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Making an offer on a property – where to start

By George Hadgelias

You really want a property and are keen to put in an offer but where do you start? No one wants to pay more for a house than the market value, so how do you get the best deal? Is there a magic figure to start the negotiation process?

Amid the coronavirus restrictions around social distancing, property buyers will now need to make an offer privately to purchase a home.

Some say making an offer on a property is similar to playing a game of chess – each party waiting to see what move the other party is going to make.

What is the process?

The process of making an offer on a property can vary from state to state. For some areas, the first offer can be verbal, for others, it is written. Make sure you’re across the rules and how the process works before you start.

It’s often best to make the offer in writing to the agent – this eliminates any confusion concerning what the offer and conditions were.

The negotiation process begins when you first meet an agent. They will likely ask a number of questions to understand your situation and formulate an idea of what your needs and your budget are.

Before getting to the offer, this relationship with the agent might consist of a number of phone calls, second and third visits to the property.

During this process and before you make an offer remember the following:

  • Have a clear understanding of the process. Ask the agent to explain how they intend to take offers on the property, then check with your solicitor to ensure they are happy with this. It’s a good idea to seek advice from your bank or financial adviser to ensure you can meet any terms.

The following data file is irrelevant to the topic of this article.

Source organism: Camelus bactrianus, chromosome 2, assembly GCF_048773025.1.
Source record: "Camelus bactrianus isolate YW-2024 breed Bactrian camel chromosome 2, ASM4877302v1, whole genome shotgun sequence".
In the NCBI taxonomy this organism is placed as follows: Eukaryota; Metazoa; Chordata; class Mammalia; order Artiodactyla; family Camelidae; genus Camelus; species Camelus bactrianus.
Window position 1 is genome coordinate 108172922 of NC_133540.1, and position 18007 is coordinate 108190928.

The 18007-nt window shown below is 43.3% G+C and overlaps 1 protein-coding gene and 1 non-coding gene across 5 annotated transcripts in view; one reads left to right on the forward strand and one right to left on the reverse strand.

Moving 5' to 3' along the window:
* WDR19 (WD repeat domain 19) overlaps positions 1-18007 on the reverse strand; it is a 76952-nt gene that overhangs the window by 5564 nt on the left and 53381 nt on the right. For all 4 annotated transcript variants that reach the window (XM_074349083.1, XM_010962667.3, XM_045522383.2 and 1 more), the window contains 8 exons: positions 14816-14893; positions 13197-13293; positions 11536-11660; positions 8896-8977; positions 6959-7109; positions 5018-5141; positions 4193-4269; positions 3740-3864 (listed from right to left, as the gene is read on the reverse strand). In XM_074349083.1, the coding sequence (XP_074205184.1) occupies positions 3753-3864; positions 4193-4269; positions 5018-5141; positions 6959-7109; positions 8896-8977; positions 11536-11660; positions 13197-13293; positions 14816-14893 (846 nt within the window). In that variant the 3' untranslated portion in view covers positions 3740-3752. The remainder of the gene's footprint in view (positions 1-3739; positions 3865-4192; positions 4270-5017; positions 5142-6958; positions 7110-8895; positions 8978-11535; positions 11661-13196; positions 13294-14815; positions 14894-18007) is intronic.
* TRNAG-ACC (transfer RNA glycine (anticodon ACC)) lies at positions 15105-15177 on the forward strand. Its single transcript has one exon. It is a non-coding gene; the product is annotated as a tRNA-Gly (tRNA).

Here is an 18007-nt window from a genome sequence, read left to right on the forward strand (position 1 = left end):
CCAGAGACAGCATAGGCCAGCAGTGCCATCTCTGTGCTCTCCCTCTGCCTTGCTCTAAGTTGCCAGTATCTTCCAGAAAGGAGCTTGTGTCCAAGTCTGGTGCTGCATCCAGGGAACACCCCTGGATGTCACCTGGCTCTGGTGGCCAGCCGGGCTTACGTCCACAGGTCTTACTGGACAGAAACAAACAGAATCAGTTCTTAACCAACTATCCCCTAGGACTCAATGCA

• Know what price you want to pay for the property and work out your strategy to accomplish this. Remember that this is a negotiation so go into it knowing what the maximum price you’re willing to pay is.
  • Research the property fully and ensure you’ve satisfied all your requirements.
  • Have an understanding of the vendor’s motivation to sell, their preferred settlement date and any other information that may make your offer stronger.
  • Remember to be patient. Some property offers can take a while and they can be stressful. Don’t rush offers if you don’t need to and consider putting a time limit on any offers you do make.

Should I get a valuation?

It can be a good idea to get a registered valuation on the property if there are not enough comparable properties to make an estimated guess.

Although this is generally done as part of the loan process, your negotiations would have already taken place.

If you want to get your offer on the table, you can always add a condition that it is subject to a valuation. However, the vendor might not accept this condition and you might miss out on the property.

If you are thinking about getting a valuation as part of the offer process, check with your lender to enquire which valuers they use to make sure it can be accepted as part of the loan application – you don’t want to pay twice.

Do your research

One of the biggest mistakes buyers often make is not researching the property fully before making an offer.

Speak to the agent to get an idea of the vendor’s asking price.

Study other comparable properties that have sold in the area recently, which will help you determine how much you think the property is worth and make an informed offer.’s Track My Property tool provides price estimates for properties across Australia.

If you’re interested in a property that is going to auction, ask the agent if the vendor is considering pre-auction offers.

Be upfront if you’re interested in the property. You don’t have to give an agent your life’s history but enough information for them to know to contact you and keep you in the loop if there is movement on the property.

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